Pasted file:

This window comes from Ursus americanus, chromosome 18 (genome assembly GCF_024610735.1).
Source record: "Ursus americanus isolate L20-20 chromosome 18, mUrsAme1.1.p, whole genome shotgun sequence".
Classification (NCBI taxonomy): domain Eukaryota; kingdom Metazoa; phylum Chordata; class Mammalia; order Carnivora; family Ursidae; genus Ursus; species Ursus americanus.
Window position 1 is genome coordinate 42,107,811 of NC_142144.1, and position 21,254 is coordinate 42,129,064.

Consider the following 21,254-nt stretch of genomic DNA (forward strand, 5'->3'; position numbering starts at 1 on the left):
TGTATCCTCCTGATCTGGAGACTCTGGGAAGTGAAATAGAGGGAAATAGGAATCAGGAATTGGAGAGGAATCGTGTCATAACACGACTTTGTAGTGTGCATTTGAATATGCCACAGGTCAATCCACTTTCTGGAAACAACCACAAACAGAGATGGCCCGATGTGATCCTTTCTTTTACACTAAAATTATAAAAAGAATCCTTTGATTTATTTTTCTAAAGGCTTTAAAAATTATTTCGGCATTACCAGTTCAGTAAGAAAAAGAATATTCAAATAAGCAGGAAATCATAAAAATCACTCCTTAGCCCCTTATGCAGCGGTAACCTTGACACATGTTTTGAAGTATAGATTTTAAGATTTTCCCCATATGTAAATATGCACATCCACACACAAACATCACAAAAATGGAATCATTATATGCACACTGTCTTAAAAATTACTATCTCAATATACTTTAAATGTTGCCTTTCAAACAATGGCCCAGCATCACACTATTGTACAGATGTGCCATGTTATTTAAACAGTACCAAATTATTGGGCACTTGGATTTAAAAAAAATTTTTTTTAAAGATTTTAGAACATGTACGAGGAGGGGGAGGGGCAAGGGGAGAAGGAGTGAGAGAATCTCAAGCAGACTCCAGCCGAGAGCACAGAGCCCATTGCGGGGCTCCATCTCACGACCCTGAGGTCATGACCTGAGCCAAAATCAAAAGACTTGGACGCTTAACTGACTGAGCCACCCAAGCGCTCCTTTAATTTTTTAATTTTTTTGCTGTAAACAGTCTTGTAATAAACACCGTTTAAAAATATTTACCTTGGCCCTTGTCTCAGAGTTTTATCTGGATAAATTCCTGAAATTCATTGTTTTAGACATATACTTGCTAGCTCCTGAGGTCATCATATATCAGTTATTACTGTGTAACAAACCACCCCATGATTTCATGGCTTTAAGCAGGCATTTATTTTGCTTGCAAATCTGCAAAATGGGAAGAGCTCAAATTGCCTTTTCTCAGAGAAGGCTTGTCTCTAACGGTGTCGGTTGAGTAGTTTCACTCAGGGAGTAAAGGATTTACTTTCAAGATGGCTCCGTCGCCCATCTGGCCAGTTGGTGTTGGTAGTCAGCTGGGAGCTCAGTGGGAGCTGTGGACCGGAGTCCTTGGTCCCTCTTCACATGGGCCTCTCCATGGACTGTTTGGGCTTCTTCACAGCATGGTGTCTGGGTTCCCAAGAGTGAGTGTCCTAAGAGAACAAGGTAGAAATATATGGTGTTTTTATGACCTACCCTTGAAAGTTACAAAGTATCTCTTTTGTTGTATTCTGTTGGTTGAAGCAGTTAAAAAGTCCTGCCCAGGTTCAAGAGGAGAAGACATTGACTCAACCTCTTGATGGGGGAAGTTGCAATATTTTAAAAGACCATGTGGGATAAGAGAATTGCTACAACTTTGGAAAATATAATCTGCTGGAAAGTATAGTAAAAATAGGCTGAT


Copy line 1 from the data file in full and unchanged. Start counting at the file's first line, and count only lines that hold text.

This window comes from Ursus americanus, chromosome 18 (genome assembly GCF_024610735.1).